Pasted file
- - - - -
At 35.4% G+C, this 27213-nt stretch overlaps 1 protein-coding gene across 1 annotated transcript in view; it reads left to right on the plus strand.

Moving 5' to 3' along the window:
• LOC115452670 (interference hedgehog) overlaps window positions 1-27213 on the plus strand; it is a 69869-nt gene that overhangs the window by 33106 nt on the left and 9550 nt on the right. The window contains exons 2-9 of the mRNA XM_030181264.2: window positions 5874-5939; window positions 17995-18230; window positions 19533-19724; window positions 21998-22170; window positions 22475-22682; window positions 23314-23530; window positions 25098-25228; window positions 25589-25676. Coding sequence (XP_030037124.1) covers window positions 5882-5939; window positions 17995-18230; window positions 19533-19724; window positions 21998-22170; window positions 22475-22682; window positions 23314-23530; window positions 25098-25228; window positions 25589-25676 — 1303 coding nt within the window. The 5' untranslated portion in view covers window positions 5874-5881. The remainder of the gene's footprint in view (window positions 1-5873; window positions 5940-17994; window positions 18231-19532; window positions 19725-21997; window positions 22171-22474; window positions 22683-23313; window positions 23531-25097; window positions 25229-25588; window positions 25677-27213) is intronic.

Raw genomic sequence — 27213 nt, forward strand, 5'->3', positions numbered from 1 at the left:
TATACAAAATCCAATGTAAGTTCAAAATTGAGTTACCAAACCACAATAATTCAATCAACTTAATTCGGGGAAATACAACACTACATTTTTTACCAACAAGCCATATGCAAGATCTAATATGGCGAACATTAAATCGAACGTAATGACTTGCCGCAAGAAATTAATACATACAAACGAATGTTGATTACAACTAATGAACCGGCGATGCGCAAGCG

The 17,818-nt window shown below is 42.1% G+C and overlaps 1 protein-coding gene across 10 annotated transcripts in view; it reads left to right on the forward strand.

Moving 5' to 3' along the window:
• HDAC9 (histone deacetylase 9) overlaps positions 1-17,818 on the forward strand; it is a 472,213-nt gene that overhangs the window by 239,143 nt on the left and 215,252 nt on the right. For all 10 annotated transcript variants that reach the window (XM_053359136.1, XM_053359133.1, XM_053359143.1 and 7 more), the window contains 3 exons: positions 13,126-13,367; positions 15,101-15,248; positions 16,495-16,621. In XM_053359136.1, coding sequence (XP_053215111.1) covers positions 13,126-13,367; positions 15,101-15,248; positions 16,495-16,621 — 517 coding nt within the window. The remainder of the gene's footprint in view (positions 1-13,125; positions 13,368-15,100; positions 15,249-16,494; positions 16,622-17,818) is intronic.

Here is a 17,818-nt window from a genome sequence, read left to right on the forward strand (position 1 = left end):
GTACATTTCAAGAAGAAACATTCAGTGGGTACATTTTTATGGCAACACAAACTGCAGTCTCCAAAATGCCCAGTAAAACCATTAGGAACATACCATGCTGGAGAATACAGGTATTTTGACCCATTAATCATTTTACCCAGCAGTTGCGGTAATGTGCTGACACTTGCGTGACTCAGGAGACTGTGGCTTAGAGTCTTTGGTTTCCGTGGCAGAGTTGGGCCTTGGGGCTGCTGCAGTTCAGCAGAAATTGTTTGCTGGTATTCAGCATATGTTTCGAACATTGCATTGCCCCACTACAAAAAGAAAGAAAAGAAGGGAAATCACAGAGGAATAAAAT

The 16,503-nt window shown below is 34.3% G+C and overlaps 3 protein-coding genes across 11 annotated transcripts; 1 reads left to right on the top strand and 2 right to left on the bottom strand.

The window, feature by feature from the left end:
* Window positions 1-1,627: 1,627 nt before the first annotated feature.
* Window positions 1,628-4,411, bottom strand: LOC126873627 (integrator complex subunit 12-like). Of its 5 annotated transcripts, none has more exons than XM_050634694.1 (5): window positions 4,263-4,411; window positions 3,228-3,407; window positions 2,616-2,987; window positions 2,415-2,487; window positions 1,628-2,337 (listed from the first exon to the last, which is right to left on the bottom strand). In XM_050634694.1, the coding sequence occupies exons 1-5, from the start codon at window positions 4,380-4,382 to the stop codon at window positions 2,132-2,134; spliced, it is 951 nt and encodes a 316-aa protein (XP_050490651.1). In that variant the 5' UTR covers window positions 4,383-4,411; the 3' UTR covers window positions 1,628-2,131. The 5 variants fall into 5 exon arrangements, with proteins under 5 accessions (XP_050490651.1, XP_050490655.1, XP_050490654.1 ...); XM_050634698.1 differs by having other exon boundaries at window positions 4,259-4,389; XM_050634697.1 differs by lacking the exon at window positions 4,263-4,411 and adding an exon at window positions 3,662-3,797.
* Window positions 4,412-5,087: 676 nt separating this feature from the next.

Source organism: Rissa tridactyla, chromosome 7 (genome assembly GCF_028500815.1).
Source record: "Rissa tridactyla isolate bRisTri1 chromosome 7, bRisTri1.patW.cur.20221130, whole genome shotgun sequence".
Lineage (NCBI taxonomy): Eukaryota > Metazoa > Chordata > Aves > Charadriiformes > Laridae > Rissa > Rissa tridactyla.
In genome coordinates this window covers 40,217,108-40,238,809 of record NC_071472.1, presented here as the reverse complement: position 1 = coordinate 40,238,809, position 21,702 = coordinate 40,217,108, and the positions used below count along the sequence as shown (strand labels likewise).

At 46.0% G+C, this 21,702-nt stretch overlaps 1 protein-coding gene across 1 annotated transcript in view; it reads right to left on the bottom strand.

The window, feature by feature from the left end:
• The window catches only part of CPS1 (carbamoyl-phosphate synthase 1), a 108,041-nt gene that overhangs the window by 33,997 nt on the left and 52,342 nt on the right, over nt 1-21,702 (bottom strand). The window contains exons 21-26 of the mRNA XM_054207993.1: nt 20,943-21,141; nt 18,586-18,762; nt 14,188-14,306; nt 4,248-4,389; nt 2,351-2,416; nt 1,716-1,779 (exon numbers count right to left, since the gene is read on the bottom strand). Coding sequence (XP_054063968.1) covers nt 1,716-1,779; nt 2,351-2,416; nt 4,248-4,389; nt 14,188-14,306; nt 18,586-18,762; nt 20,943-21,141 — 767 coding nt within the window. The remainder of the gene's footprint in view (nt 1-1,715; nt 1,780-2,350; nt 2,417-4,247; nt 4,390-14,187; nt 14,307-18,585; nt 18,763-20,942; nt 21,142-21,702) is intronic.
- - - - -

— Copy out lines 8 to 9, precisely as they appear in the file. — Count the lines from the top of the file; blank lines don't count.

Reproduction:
• HDAC9 (histone deacetylase 9) overlaps positions 1-17,818 on the forward strand; it is a 472,213-nt gene that overhangs the window by 239,143 nt on the left and 215,252 nt on the right. For all 10 annotated transcript variants that reach the window (XM_053359136.1, XM_053359133.1, XM_053359143.1 and 7 more), the window contains 3 exons: positions 13,126-13,367; positions 15,101-15,248; positions 16,495-16,621. In XM_053359136.1, coding sequence (XP_053215111.1) covers positions 13,126-13,367; positions 15,101-15,248; positions 16,495-16,621 — 517 coding nt within the window. The remainder of the gene's footprint in view (positions 1-13,125; positions 13,368-15,100; positions 15,249-16,494; positions 16,622-17,818) is intronic.

Here is a 17,818-nt window from a genome sequence, read left to right on the forward strand (position 1 = left end):